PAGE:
Dave Orndorff came late to the sport of wrestling.
“I didn’t start wrestling until I was a sophomore in high school,” the University assistant coach said. “The football coach kept urging me to wrestle and I finally gave in. I fell in love with the sport right away.”
By the time the former Kent-Meridian heavyweight was a high school senior, he was the state runner-up. By his senior season at Oregon State University, he was the runner-up at the NCAA national championship tournament and an All-American.
For the past decade, Orndorff has been a highly valued assistant coach to Don Owen at U-Hi, working primarily with the team’s upper weight classes and helping the Titans to a pair of state championships – in 2005 and 2010.
So, with all that dedication to the sport of wrestling, you would expect Orndorff to push his sons onto a wrestling mat early and often.
“No, I really didn’t,” the soft-spoken giant said. “My wife’s father was a college basketball coach and she didn’t have a lot of experience with wrestling and I really encouraged them to find their own way.”
“My son, Tanner, came to me one day and told me that he never wanted to wrestle and that he would always be a basketball player,” he recalled. “I would have to say that, as a wrestler, Tanner is the hardest working kid I have ever worked with in this sport.”
Letting his offspring find their own way still led them to wrestling early on.
“Tyson, my oldest, was really good friends with (CV coach) John Owen’s son, Brian, and they wrestled together,” Orndorff said. “My second son, Tegan, had a great senior year a year ago and he placed seventh at state.”
Both of Orndorff’s oldest sons wrestled as heavyweights – same as their father and uncle, Mat, himself an NCAA All-American wrestler at Oregon State and now the head coach at Lewis and Clark.
This season there are three Orndorffs in the starting lineup for the Titans.
Senior Adrian Orndorff, the coach’s nephew, is ranked No. 5 in the state at 152 pounds. Tanner Orndorff, a junior, broke into the latest state rankings at 145 at No. 11. Freshman Tatum wrestles at 220 pounds and may have the brightest wrestling future of them all.
“The cool thing about Tate is that, as a freshman, he’s already doing so many things the right way,” Adrian Orndorff said. “He is going to be a force to be reckoned with the next three years.”
Head coach Owen agrees.
“I am so excited about what Tatum can accomplish and I am looking forward to the next three years,” he said. “I’ve enjoyed having all of Dave’s kids in the wrestling room and I really enjoy watching him with his boys. He’s a great dad and he’s a terrific wrestling coach. He’s a big part of our success here.”
Having his uncle in his corner during a match is a big asset, Adrian Orndorff insists.
“I love having Uncle Dave there during a match because he’s so calm during a match,” he said. “Coach Owen is great asset to have in your corner, too, because he is so good at helping you and he will yell instructions to you during the match. But Uncle Dave is quiet and supportive.”
Dave Orndorff insists there’s no conflict during a match involving family. In his mind, he’s not a coach. He’s a father.
“I’m always going to be a father in that situation,” he said. “It’s different when it’s your son, especially. And it’s different for me when it’s Adrian, too. I know exactly how hard my kids have worked and how much they’ve sacrificed to get where they are. I don’t know that about the other kids in the room since I don’t live with them.”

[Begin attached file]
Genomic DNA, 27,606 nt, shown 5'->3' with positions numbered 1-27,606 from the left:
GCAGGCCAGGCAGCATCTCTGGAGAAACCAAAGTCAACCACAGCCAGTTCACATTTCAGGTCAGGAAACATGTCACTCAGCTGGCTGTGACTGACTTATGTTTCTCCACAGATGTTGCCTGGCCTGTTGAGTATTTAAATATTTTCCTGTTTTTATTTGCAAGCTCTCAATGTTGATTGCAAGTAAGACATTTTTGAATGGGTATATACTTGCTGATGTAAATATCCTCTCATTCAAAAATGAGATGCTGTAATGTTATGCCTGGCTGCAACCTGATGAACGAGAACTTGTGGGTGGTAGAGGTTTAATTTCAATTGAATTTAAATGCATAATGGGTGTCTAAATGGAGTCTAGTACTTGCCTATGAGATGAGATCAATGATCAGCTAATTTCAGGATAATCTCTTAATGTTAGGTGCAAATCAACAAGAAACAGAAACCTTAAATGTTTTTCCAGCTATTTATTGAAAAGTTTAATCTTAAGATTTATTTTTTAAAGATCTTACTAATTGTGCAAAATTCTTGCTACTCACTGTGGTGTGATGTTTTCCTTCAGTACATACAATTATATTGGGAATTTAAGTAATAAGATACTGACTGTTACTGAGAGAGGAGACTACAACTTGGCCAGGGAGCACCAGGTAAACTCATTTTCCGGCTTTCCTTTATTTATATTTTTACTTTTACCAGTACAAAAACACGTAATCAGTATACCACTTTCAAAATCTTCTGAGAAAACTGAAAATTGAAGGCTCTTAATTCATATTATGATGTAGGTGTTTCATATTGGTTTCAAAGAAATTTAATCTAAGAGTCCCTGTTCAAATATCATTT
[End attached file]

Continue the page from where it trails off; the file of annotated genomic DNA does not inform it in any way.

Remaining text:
And that workload has been big.
“My boys, especially the youngest ones, were always coming with me to practice,” Dave Orndorff said. “I always brought at least one son with me. They got into wrestling freestyle over the summer and they’ve both been to the national tournament. I would say both Tanner and Tatum wrestled 40 matches or more during the summer.”
Adrian Orndorff , on the other hand, takes more of an in-season view of the sport.
“Wrestling is my favorite sport, no question,” he said. “But I still like to play baseball and play golf. I will work out with my cousins, too.”
The final weeks of Adrian Orndorff’s season will be interesting. A final decision of which weight class he will enter for the post-season will likely be made after this weekend’s Dream Dual tournament at East Valley.
“We will get a chance to look at some of the 160-pounders from the other side of the state this weekend,” he said. “After we do that, we’ll make a decision on going at either 152- or 160-pounds. At 152 I’m already ranked and I have a reputation, but seeding isn’t everything as far as I’m concerned. I kind of like the idea of being unranked and surprising people.
“I’m excited about the rest of my season and I’m in a much better place than I was in a year ago. Last year I was busy trying to learn a lot of moves. This year I realized that you don’t need a lot of moves to handle a given situation. You just need to have moves that you can do perfectly, again and again. That’s made a huge difference for me. I think my cousin, Tanner, learned that earlier than any of us and he’s seeing success sooner than any of us. Tate, on the other hand, just seems to naturally understand what it takes from watching the rest of us figure it out – that’s what makes him scary to think about down the road.”
The family’s dedication to wrestling now has the seal of approval, the coach said.
“My wife didn’t grow up with wrestling and she didn’t have the background to understand all the intangible things the sport teaches kids,” Dave Orndorff recalled. “But she’s on board now. She told me that the sport teaches our kids things they can’t get anywhere else. That means a lot.”